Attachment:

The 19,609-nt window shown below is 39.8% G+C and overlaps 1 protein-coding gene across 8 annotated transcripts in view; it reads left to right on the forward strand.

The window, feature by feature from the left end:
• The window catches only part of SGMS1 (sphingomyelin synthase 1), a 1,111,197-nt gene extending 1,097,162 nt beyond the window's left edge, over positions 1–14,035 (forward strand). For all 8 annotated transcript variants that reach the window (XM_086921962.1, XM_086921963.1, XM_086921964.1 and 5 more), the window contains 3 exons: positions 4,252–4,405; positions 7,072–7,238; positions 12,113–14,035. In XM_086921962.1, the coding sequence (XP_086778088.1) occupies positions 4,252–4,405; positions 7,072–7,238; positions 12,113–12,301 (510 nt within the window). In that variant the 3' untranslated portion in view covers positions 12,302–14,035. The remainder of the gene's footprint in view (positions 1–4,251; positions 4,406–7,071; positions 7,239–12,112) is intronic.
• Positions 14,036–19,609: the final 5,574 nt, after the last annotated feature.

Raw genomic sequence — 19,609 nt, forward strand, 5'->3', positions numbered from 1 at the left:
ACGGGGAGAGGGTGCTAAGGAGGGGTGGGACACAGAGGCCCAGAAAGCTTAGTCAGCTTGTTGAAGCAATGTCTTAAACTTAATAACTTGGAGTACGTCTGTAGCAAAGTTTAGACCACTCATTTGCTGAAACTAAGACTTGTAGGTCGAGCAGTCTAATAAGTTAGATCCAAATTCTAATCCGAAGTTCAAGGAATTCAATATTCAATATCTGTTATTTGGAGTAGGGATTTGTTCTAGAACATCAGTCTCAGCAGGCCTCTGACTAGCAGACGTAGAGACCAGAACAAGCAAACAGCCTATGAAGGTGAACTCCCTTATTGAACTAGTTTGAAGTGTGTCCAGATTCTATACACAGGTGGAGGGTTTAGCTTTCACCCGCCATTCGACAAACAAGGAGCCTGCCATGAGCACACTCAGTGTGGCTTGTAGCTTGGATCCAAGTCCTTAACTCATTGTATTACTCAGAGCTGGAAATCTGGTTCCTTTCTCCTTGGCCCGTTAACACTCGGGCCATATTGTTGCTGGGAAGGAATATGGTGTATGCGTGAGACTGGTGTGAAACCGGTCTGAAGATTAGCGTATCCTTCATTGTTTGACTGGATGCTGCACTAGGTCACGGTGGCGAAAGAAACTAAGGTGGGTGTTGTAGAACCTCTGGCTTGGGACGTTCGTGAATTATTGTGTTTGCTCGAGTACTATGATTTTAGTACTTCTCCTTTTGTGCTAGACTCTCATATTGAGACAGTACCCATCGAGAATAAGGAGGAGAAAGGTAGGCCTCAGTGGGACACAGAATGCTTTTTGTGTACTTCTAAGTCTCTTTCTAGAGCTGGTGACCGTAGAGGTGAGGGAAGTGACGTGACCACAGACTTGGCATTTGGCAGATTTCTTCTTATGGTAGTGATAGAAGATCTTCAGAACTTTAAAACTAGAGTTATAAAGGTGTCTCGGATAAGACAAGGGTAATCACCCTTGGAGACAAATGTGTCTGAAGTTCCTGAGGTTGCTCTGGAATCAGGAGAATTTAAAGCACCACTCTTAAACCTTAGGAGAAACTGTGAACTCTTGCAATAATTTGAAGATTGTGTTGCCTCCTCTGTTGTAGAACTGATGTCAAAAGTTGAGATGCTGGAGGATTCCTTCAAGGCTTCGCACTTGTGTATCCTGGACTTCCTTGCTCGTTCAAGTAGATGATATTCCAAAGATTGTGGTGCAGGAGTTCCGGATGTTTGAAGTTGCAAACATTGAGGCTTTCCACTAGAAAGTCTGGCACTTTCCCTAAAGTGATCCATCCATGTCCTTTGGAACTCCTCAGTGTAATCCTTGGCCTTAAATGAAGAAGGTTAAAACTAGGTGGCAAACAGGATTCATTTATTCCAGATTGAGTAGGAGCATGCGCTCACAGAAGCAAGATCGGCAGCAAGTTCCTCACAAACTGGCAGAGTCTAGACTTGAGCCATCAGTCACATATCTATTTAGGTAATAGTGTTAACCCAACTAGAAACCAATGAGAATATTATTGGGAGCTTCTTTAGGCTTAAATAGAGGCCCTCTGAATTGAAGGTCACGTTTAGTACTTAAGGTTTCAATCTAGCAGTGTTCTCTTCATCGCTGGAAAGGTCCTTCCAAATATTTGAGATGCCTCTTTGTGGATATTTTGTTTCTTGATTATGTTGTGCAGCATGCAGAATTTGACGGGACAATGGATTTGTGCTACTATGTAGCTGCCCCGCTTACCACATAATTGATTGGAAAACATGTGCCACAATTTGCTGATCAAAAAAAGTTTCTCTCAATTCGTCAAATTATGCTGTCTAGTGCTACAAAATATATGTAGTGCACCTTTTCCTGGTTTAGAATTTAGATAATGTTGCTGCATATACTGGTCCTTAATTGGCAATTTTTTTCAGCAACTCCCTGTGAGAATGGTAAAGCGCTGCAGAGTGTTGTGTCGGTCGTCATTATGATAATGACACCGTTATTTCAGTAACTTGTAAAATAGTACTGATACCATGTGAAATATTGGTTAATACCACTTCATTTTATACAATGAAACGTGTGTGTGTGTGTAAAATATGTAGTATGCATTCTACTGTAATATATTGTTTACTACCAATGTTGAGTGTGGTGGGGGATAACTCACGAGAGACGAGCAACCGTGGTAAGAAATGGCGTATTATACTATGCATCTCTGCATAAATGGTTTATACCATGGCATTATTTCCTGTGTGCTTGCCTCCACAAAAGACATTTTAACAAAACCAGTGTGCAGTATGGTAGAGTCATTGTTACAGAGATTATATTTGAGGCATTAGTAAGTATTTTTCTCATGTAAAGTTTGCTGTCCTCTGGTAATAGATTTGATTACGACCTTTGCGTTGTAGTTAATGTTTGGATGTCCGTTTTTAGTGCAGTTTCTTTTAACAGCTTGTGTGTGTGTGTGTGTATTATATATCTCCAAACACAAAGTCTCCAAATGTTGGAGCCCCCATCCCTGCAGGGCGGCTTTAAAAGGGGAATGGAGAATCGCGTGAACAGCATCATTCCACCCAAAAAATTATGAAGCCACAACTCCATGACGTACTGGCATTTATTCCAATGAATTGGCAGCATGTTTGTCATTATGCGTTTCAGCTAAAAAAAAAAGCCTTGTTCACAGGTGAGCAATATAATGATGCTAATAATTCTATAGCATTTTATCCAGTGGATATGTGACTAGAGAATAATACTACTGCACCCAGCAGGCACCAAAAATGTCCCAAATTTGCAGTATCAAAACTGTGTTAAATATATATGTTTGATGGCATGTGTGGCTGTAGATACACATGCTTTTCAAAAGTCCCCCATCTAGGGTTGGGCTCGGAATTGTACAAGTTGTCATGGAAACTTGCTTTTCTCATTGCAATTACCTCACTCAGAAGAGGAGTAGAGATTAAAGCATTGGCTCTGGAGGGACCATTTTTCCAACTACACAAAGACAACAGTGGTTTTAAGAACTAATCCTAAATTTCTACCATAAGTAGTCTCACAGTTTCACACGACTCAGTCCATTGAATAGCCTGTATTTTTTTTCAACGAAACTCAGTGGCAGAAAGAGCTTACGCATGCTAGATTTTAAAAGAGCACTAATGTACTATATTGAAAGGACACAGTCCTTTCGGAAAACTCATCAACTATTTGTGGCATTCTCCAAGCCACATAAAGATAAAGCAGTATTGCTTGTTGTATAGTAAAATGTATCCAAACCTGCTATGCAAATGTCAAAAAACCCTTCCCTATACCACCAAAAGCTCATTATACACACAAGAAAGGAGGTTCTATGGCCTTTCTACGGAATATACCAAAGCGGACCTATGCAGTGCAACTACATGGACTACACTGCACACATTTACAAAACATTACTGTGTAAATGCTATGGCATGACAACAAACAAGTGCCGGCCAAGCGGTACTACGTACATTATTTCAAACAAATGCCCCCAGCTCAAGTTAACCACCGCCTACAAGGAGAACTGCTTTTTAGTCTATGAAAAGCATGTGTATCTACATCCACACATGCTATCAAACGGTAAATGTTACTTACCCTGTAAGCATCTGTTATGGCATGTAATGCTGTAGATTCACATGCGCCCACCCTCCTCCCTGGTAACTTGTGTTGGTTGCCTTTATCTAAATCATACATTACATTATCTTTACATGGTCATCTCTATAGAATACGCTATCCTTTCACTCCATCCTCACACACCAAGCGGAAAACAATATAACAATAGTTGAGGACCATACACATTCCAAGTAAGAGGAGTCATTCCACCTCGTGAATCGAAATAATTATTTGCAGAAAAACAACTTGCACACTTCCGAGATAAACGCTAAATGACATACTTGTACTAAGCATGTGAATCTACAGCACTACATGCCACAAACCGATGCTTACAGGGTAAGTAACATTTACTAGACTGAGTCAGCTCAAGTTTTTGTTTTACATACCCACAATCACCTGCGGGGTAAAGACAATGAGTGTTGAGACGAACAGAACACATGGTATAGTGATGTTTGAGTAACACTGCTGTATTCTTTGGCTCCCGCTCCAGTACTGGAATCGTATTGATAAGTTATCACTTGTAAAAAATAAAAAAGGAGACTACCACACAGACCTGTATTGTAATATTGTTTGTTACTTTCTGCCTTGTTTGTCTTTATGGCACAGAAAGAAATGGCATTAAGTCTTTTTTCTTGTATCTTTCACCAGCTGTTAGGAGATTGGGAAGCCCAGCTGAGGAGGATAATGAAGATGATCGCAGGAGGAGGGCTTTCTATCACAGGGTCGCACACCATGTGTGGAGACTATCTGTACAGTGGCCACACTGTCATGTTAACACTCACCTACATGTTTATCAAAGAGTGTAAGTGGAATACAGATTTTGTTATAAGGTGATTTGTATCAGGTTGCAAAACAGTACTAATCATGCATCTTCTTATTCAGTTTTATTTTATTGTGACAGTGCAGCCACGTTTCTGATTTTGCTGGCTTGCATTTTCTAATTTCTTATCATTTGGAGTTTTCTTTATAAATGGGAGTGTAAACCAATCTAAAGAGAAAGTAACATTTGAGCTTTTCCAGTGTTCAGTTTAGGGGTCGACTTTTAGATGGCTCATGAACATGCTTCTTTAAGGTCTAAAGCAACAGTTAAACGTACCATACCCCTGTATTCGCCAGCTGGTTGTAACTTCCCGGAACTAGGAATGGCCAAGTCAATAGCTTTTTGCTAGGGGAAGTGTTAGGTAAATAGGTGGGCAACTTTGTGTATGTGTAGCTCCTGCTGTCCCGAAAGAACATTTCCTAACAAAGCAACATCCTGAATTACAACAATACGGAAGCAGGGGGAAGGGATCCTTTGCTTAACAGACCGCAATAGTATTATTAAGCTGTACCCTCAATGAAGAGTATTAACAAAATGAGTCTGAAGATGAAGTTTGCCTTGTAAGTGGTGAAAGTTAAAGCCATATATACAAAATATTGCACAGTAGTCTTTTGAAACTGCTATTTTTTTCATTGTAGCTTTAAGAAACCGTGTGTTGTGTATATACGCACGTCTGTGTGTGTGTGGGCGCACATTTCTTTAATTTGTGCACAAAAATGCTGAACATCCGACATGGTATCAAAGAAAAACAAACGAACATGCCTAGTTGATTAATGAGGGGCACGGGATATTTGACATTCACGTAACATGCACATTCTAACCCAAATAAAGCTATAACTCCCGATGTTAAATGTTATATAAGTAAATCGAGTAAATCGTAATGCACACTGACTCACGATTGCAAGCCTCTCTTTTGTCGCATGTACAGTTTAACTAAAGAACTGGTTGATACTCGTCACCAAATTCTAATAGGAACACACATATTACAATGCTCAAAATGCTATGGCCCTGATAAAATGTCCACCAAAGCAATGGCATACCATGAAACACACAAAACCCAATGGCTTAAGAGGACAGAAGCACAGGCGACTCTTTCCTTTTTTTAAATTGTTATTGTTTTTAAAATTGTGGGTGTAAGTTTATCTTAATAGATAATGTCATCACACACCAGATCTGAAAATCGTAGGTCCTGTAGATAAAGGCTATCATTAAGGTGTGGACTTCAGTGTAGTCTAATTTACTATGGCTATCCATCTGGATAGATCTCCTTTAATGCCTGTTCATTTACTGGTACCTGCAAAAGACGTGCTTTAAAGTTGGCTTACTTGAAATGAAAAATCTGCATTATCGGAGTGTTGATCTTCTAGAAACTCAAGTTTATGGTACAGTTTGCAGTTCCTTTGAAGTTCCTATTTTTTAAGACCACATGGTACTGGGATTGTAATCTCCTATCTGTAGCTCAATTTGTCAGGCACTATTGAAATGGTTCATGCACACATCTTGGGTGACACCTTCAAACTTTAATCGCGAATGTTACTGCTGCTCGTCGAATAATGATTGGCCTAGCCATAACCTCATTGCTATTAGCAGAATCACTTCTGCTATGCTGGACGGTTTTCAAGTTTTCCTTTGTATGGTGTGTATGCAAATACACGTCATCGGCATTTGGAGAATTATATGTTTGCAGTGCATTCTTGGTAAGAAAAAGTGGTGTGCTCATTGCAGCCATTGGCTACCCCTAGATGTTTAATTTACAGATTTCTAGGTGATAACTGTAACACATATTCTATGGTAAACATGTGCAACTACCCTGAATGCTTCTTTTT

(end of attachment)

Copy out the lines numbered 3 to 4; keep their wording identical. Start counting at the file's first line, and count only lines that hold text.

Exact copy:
• The window catches only part of SGMS1 (sphingomyelin synthase 1), a 1,111,197-nt gene extending 1,097,162 nt beyond the window's left edge, over positions 1–14,035 (forward strand). For all 8 annotated transcript variants that reach the window (XM_086921962.1, XM_086921963.1, XM_086921964.1 and 5 more), the window contains 3 exons: positions 4,252–4,405; positions 7,072–7,238; positions 12,113–14,035. In XM_086921962.1, the coding sequence (XP_086778088.1) occupies positions 4,252–4,405; positions 7,072–7,238; positions 12,113–12,301 (510 nt within the window). In that variant the 3' untranslated portion in view covers positions 12,302–14,035. The remainder of the gene's footprint in view (positions 1–4,251; positions 4,406–7,071; positions 7,239–12,112) is intronic.
• Positions 14,036–19,609: the final 5,574 nt, after the last annotated feature.